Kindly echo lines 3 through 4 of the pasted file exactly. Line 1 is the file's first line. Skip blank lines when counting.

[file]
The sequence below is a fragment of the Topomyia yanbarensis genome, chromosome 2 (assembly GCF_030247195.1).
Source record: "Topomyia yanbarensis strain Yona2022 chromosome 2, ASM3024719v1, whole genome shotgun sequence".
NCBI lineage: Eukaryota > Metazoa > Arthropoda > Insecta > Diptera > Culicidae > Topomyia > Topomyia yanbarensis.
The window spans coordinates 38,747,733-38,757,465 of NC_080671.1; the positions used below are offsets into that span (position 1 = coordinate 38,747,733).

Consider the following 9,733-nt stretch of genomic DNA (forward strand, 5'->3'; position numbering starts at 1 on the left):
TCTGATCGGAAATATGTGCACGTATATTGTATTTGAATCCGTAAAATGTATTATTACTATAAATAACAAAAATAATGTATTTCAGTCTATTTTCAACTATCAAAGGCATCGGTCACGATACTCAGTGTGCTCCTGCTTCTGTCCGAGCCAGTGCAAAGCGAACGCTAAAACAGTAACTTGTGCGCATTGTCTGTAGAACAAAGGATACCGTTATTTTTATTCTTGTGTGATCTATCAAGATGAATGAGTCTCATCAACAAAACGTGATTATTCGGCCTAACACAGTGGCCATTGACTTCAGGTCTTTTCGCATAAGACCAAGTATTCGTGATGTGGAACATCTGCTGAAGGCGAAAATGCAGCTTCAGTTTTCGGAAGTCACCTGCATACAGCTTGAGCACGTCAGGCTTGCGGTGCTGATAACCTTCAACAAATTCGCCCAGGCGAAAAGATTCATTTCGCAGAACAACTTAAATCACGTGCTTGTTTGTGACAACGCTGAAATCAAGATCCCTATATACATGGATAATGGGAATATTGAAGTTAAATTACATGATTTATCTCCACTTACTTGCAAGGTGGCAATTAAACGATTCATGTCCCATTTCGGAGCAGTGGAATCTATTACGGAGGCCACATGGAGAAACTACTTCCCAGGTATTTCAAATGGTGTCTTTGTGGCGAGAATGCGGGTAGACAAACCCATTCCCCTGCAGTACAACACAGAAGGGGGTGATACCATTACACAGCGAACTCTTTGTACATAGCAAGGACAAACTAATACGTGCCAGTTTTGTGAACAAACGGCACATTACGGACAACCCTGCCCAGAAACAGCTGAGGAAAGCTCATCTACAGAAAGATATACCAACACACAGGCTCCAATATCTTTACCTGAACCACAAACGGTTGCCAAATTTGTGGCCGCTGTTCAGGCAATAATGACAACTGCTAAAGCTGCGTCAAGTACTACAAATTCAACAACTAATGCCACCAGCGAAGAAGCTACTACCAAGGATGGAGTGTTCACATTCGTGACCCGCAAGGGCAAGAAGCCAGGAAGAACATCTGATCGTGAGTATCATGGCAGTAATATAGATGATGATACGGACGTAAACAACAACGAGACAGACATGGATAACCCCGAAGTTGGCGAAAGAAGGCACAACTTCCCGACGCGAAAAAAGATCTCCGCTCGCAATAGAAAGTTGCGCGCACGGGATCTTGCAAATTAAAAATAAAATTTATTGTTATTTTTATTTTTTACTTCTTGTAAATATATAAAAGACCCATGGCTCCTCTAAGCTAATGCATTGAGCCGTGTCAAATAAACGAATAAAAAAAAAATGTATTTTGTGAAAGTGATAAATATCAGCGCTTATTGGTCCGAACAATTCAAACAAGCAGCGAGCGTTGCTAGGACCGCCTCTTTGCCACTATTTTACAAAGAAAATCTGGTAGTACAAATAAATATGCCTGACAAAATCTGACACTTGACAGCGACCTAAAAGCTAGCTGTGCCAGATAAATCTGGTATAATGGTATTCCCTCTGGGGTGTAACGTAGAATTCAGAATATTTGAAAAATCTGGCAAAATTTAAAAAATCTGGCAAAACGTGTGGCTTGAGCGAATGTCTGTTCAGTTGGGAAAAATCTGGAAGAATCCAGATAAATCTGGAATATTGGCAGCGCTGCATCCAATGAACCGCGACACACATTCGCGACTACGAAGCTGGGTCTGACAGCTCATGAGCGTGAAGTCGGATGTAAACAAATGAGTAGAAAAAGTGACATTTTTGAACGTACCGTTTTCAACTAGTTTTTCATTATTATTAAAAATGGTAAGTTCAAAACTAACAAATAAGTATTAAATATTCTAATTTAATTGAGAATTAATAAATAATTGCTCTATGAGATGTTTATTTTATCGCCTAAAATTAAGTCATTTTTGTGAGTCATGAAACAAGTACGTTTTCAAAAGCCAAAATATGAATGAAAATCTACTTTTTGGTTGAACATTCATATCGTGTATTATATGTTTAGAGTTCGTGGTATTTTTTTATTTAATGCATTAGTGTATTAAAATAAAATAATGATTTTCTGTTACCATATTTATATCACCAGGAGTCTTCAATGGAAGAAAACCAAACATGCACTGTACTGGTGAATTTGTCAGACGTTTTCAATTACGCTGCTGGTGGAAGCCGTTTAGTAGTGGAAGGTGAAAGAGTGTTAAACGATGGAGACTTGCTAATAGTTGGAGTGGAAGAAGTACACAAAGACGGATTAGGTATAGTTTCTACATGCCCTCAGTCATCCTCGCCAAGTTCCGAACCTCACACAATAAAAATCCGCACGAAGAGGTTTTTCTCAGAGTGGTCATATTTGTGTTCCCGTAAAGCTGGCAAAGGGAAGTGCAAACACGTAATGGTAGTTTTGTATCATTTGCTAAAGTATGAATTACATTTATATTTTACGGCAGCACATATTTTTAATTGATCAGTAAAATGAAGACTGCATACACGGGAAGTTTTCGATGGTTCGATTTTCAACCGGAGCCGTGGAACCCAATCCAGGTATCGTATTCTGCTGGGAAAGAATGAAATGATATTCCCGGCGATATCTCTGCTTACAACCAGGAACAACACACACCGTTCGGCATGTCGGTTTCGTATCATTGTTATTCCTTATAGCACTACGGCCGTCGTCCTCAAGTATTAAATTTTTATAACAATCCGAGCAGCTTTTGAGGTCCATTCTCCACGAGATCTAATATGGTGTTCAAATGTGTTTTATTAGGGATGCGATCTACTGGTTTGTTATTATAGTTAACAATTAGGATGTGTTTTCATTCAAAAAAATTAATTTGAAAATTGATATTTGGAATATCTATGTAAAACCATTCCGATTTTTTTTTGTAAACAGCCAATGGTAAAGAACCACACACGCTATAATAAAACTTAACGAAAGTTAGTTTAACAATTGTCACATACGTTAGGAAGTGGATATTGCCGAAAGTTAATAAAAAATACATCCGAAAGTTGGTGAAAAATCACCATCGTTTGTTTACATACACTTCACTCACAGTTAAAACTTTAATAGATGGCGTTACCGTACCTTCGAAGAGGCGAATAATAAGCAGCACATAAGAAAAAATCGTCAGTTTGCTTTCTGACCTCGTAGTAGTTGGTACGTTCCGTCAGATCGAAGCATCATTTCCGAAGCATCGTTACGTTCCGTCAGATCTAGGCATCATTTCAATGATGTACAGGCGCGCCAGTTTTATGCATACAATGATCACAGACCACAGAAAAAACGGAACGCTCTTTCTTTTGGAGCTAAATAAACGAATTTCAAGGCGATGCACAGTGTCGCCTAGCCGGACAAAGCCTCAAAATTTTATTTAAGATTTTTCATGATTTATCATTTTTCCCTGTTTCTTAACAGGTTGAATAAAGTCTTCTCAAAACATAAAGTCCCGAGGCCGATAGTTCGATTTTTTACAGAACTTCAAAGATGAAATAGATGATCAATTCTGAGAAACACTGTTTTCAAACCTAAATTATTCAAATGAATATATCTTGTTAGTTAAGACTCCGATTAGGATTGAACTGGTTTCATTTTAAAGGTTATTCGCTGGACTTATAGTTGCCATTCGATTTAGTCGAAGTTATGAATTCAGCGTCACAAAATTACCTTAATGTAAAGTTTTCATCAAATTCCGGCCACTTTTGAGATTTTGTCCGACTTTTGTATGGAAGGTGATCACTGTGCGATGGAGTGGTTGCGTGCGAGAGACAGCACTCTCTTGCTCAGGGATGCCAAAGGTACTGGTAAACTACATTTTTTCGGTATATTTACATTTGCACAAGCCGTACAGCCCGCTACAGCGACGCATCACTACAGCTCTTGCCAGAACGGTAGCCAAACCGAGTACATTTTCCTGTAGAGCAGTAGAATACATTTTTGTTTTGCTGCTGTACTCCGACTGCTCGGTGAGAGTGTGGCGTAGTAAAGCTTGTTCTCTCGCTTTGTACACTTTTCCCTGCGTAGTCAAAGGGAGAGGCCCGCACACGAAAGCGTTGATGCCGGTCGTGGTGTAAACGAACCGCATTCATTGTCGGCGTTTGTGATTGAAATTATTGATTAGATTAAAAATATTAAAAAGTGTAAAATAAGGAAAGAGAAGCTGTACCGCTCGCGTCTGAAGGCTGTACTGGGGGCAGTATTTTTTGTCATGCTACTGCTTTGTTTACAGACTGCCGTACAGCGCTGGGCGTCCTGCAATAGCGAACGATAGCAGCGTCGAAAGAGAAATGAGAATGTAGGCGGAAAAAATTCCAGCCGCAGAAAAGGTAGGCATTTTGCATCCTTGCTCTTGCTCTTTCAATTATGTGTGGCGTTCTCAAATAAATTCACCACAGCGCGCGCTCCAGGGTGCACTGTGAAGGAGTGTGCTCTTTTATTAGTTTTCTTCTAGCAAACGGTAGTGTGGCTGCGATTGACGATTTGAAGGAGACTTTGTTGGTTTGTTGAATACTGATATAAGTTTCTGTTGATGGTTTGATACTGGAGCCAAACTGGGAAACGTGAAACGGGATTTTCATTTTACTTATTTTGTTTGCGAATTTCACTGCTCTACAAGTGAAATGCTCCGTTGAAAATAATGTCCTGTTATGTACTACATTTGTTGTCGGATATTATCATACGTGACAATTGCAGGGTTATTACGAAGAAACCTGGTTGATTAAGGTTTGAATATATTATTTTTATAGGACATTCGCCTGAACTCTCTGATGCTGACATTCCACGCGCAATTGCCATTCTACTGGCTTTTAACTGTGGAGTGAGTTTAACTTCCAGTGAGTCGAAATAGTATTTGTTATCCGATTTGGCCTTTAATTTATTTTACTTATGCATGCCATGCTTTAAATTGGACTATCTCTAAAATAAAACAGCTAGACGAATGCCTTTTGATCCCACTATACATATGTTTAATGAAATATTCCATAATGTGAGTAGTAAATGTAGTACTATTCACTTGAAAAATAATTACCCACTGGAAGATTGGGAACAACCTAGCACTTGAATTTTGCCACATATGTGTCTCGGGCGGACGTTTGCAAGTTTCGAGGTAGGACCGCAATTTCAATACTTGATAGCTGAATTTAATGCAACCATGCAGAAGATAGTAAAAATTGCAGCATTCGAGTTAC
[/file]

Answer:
NCBI lineage: Eukaryota > Metazoa > Arthropoda > Insecta > Diptera > Culicidae > Topomyia > Topomyia yanbarensis.
The window spans coordinates 38,747,733-38,757,465 of NC_080671.1; the positions used below are offsets into that span (position 1 = coordinate 38,747,733).